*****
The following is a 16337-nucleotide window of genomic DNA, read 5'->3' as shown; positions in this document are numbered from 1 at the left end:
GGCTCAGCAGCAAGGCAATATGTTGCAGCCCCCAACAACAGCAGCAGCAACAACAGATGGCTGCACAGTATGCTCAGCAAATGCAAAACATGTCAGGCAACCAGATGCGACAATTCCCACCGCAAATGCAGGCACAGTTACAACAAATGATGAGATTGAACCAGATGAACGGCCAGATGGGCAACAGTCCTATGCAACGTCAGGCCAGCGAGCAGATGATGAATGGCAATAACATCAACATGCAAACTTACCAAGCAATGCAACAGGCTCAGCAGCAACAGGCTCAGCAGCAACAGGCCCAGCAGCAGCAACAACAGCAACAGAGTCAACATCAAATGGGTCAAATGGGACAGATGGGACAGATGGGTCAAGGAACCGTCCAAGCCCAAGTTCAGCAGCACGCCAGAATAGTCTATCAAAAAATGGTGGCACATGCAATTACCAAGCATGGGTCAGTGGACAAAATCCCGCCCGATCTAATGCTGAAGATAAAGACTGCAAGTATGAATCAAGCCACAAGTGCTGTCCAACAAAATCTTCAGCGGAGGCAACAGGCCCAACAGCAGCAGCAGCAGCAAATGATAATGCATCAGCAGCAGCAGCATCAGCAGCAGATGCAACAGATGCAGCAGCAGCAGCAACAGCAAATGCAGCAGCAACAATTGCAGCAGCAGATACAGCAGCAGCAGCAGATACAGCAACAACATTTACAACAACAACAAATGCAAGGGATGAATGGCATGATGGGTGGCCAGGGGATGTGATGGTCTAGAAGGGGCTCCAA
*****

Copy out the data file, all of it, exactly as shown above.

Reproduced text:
The following is a 16337-nucleotide window of genomic DNA, read 5'->3' as shown; positions in this document are numbered from 1 at the left end:
GGCTCAGCAGCAAGGCAATATGTTGCAGCCCCCAACAACAGCAGCAGCAACAACAGATGGCTGCACAGTATGCTCAGCAAATGCAAAACATGTCAGGCAACCAGATGCGACAATTCCCACCGCAAATGCAGGCACAGTTACAACAAATGATGAGATTGAACCAGATGAACGGCCAGATGGGCAACAGTCCTATGCAACGTCAGGCCAGCGAGCAGATGATGAATGGCAATAACATCAACATGCAAACTTACCAAGCAATGCAACAGGCTCAGCAGCAACAGGCTCAGCAGCAACAGGCCCAGCAGCAGCAACAACAGCAACAGAGTCAACATCAAATGGGTCAAATGGGACAGATGGGACAGATGGGTCAAGGAACCGTCCAAGCCCAAGTTCAGCAGCACGCCAGAATAGTCTATCAAAAAATGGTGGCACATGCAATTACCAAGCATGGGTCAGTGGACAAAATCCCGCCCGATCTAATGCTGAAGATAAAGACTGCAAGTATGAATCAAGCCACAAGTGCTGTCCAACAAAATCTTCAGCGGAGGCAACAGGCCCAACAGCAGCAGCAGCAGCAAATGATAATGCATCAGCAGCAGCAGCATCAGCAGCAGATGCAACAGATGCAGCAGCAGCAGCAACAGCAAATGCAGCAGCAACAATTGCAGCAGCAGATACAGCAGCAGCAGCAGATACAGCAACAACATTTACAACAACAACAAATGCAAGGGATGAATGGCATGATGGGTGGCCAGGGGATGTGATGGTCTAGAAGGGGCTCCAA